Local

September 6, 2012

EOD Airmen have a blast at work

Airman 1st Class Christine Griffiths
355th Fighter Wing

The 355th Civil Engineer Squadron explosive ordnance disposal conducted monthly explosives training on D-M Aug. 29.

The EOD Airmen conducted this exercise for both overseas operations and for when hazardous material on base needs to be destroyed.

“We were destroying jammed 30mm projectiles from an aircraft,” said Master Sgt. Dustin Prowell, 355th CES EOD flight chief. “There was a gun malfunction and because the ammunition was damaged, we had to dispose of the rounds with C-4 plastic explosive.”

If not out on the range training with explosive, the EOD Airmen spend most of their time in the classroom.

“Mondays we catch up on whatever needs to be done and look at what the week has for us,” Prowell said. “Tuesday we start with a morning meeting and then move on to classroom training “We do this on Thursday as well. On average we conduct 30 classes a month. Wednesdays are practical training days consisting of going out to aircraft and rendering them safe and learning what to do when you come across and improvised explosive device. Fridays are wrapping up whatever needs to be done.”

Most Airmen in the shop are either on a temporary deployment or deployed, but the shop is required to keep six people on base in case of any type of emergency. They have a total of 14 people in their office: 13 male Airmen and one female Airman.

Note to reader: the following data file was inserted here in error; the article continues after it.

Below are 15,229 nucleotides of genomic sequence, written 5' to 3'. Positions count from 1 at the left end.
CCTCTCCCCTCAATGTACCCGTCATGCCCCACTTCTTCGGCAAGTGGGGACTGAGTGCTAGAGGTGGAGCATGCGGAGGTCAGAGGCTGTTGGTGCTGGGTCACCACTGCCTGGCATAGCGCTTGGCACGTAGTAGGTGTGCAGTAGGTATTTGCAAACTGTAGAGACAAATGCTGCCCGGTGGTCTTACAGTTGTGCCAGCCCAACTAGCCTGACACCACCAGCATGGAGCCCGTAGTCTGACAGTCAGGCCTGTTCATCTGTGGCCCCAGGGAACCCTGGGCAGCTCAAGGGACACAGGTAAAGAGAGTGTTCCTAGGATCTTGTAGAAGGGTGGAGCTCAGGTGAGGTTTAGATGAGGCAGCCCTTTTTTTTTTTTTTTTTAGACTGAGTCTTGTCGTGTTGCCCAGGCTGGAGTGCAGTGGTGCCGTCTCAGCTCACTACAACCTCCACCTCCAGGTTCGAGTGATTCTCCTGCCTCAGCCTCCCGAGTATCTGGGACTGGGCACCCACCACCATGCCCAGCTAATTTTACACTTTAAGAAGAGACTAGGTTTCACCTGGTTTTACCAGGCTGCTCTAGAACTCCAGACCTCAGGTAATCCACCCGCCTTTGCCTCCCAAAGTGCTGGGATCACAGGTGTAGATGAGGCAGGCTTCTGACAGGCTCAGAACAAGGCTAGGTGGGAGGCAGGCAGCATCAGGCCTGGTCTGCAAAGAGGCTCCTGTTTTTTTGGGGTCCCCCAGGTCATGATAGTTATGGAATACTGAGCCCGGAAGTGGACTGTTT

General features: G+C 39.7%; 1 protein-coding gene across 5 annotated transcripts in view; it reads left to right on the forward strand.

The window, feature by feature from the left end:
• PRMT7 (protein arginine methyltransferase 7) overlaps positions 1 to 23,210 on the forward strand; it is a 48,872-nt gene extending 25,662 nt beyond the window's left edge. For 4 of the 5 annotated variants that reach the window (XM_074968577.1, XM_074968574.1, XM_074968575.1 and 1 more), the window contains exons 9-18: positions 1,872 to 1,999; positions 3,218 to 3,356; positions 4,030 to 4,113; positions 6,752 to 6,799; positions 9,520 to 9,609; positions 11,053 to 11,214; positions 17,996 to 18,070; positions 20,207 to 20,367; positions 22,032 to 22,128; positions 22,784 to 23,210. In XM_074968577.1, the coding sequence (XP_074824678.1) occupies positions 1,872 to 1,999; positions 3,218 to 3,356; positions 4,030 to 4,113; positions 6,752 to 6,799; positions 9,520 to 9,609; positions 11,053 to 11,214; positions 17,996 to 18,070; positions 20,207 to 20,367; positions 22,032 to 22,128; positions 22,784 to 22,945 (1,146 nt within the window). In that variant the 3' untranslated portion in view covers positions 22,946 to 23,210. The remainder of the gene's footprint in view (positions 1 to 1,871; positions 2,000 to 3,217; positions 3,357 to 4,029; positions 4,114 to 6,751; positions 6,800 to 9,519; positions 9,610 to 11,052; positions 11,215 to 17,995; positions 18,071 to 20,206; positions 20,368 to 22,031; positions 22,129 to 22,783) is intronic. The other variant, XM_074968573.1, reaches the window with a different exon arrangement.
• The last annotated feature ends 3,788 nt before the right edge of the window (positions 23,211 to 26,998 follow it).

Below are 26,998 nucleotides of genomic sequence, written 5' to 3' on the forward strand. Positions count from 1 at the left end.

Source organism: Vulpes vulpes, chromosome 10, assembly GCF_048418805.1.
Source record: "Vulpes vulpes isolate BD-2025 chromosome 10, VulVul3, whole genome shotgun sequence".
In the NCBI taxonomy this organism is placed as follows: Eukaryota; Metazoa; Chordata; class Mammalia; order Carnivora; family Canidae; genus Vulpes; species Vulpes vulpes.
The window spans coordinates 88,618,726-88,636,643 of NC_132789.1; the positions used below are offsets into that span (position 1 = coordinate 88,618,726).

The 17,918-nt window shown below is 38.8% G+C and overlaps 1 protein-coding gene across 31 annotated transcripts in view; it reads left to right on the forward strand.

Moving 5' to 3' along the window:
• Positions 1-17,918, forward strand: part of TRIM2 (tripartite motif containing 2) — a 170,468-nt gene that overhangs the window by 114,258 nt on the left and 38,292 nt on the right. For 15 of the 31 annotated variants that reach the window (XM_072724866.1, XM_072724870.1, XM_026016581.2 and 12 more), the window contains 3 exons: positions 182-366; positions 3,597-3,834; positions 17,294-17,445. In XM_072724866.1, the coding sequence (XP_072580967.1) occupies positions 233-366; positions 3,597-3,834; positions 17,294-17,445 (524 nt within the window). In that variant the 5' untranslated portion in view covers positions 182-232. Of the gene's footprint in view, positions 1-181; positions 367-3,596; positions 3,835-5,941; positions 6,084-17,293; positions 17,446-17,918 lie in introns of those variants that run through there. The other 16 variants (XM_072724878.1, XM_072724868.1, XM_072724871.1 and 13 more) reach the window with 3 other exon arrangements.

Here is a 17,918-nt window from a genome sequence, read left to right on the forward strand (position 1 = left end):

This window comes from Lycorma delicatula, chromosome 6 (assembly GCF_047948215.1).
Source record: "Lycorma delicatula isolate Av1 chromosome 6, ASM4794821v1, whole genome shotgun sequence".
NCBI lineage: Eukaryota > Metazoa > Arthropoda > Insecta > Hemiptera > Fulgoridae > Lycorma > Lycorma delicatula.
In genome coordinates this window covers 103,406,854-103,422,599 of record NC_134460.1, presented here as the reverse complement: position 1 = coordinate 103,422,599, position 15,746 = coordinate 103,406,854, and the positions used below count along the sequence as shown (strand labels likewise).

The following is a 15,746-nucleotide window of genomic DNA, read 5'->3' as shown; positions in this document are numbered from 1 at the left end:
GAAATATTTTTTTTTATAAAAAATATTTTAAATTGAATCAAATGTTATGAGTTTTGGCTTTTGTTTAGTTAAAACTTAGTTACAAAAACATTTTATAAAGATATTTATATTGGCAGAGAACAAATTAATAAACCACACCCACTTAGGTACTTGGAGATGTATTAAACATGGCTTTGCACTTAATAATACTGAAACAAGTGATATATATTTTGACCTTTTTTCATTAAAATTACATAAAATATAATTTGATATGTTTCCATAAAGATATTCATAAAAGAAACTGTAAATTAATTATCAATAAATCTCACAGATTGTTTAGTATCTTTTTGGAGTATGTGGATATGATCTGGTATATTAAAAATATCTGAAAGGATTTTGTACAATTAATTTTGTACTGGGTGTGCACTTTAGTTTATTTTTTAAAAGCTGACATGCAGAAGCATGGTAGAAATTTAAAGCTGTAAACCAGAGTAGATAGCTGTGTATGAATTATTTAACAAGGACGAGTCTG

Anytime there is a bomb threat on base, their standard procedure is to use a robot or energetic tools to disarm or get rid of the explosive. Energetic tools are water jets used to safely disarm explosives.

“Energetic tools that propel water with a shotgun shell,” Prowell said. “It’s what we use regularly to disrupt an explosive. By pinpointing strategic place on the bomb, we can use the water pressure to safety disarm it.”

Explosive ordinance disposal Airmen have many different challenges to face when deployed overseas.

“The toughest part is the unknown of what you’re going up against,” said Tech Sgt. Jeremy Pye, 355th CES EOD journeyman. “You have to think outside the box as if you were a terrorist. What would they do in that situation?”

Because of the constant deployments, EOD Airmen need to keep up to date with their training. With the challenges they face, these Airmen need to know how to handle the unknown situations of a deployed environment.




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(U.S. Air Force Illustration by Airman 1st Class Cheyenne Morigeau)

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